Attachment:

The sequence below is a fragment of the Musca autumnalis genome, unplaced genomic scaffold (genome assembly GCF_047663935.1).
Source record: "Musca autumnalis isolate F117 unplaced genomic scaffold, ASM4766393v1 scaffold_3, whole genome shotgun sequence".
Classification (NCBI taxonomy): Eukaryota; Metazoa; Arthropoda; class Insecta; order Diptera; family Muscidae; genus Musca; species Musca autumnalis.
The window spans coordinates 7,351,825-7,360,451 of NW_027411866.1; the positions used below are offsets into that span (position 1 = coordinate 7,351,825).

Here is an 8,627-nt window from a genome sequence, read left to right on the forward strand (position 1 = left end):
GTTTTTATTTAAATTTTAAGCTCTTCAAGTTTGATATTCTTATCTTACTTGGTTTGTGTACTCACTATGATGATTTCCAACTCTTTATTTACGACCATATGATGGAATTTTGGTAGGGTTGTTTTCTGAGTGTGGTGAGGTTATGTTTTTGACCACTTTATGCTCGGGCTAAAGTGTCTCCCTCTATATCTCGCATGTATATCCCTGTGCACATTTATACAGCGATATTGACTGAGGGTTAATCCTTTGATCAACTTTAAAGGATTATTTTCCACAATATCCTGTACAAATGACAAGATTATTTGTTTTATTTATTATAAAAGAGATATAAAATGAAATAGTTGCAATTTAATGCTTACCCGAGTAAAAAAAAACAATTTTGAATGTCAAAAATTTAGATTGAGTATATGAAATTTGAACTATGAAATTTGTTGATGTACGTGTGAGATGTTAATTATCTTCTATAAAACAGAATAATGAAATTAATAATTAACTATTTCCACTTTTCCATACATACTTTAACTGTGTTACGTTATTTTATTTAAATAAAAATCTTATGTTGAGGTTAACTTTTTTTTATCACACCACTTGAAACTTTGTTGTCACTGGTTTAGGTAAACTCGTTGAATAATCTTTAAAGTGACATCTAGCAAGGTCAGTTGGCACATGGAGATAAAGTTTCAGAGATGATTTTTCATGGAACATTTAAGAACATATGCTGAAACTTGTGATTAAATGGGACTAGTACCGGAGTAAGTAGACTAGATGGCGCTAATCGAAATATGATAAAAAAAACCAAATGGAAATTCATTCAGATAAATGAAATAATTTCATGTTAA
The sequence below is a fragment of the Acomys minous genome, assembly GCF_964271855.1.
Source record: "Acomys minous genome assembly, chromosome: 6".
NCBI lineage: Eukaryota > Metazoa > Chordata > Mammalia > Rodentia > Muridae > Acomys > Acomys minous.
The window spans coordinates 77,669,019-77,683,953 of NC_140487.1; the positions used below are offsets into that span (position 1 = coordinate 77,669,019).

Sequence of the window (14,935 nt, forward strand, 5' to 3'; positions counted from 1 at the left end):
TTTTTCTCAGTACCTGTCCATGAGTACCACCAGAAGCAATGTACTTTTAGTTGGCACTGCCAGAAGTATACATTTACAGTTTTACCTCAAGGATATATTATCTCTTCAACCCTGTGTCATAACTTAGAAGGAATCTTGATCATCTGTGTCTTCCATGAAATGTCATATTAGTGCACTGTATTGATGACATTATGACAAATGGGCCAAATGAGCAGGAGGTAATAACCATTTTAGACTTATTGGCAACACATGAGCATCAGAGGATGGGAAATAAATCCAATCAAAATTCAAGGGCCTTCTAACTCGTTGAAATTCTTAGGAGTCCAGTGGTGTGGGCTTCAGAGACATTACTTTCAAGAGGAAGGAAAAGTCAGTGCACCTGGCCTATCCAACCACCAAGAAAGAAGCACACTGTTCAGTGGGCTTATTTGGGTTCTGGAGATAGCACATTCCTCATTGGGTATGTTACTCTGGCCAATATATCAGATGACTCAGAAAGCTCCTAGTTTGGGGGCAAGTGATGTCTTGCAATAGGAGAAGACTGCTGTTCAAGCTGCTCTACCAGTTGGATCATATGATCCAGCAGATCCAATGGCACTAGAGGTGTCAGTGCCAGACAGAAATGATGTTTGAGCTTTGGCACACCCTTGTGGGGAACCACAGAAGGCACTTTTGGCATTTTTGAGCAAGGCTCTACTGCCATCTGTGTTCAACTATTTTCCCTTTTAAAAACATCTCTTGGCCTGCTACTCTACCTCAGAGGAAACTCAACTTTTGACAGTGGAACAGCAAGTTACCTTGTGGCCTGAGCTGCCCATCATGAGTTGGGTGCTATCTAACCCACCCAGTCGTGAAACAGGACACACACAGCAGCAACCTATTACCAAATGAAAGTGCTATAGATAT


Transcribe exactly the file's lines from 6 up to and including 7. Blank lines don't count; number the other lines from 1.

GTTTTTATTTAAATTTTAAGCTCTTCAAGTTTGATATTCTTATCTTACTTGGTTTGTGTACTCACTATGATGATTTCCAACTCTTTATTTACGACCATATGATGGAATTTTGGTAGGGTTGTTTTCTGAGTGTGGTGAGGTTATGTTTTTGACCACTTTATGCTCGGGCTAAAGTGTCTCCCTCTATATCTCGCATGTATATCCCTGTGCACATTTATACAGCGATATTGACTGAGGGTTAATCCTTTGATCAACTTTAAAGGATTATTTTCCACAATATCCTGTACAAATGACAAGATTATTTGTTTTATTTATTATAAAAGAGATATAAAATGAAATAGTTGCAATTTAATGCTTACCCGAGTAAAAAAAAACAATTTTGAATGTCAAAAATTTAGATTGAGTATATGAAATTTGAACTATGAAATTTGTTGATGTACGTGTGAGATGTTAATTATCTTCTATAAAACAGAATAATGAAATTAATAATTAACTATTTCCACTTTTCCATACATACTTTAACTGTGTTACGTTATTTTATTTAAATAAAAATCTTATGTTGAGGTTAACTTTTTTTTATCACACCACTTGAAACTTTGTTGTCACTGGTTTAGGTAAACTCGTTGAATAATCTTTAAAGTGACATCTAGCAAGGTCAGTTGGCACATGGAGATAAAGTTTCAGAGATGATTTTTCATGGAACATTTAAGAACATATGCTGAAACTTGTGATTAAATGGGACTAGTACCGGAGTAAGTAGACTAGATGGCGCTAATCGAAATATGATAAAAAAAACCAAATGGAAATTCATTCAGATAAATGAAATAATTTCATGTTAA
The sequence below is a fragment of the Acomys minous genome, assembly GCF_964271855.1.